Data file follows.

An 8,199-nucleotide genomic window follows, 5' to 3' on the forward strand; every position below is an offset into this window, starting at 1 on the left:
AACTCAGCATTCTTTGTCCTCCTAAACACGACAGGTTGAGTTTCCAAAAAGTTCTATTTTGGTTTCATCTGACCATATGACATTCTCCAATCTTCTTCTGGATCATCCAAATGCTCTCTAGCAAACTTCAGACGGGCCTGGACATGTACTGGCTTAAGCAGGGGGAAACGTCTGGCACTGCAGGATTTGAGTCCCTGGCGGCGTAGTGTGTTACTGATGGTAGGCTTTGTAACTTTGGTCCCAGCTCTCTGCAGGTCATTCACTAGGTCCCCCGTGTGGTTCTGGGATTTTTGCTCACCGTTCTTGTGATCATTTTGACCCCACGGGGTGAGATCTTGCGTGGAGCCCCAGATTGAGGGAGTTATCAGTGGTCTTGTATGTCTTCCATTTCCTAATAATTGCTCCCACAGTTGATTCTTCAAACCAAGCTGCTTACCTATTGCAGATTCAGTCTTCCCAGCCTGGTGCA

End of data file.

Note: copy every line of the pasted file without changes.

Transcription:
An 8,199-nucleotide genomic window follows, 5' to 3' on the forward strand; every position below is an offset into this window, starting at 1 on the left:
AACTCAGCATTCTTTGTCCTCCTAAACACGACAGGTTGAGTTTCCAAAAAGTTCTATTTTGGTTTCATCTGACCATATGACATTCTCCAATCTTCTTCTGGATCATCCAAATGCTCTCTAGCAAACTTCAGACGGGCCTGGACATGTACTGGCTTAAGCAGGGGGAAACGTCTGGCACTGCAGGATTTGAGTCCCTGGCGGCGTAGTGTGTTACTGATGGTAGGCTTTGTAACTTTGGTCCCAGCTCTCTGCAGGTCATTCACTAGGTCCCCCGTGTGGTTCTGGGATTTTTGCTCACCGTTCTTGTGATCATTTTGACCCCACGGGGTGAGATCTTGCGTGGAGCCCCAGATTGAGGGAGTTATCAGTGGTCTTGTATGTCTTCCATTTCCTAATAATTGCTCCCACAGTTGATTCTTCAAACCAAGCTGCTTACCTATTGCAGATTCAGTCTTCCCAGCCTGGTGCA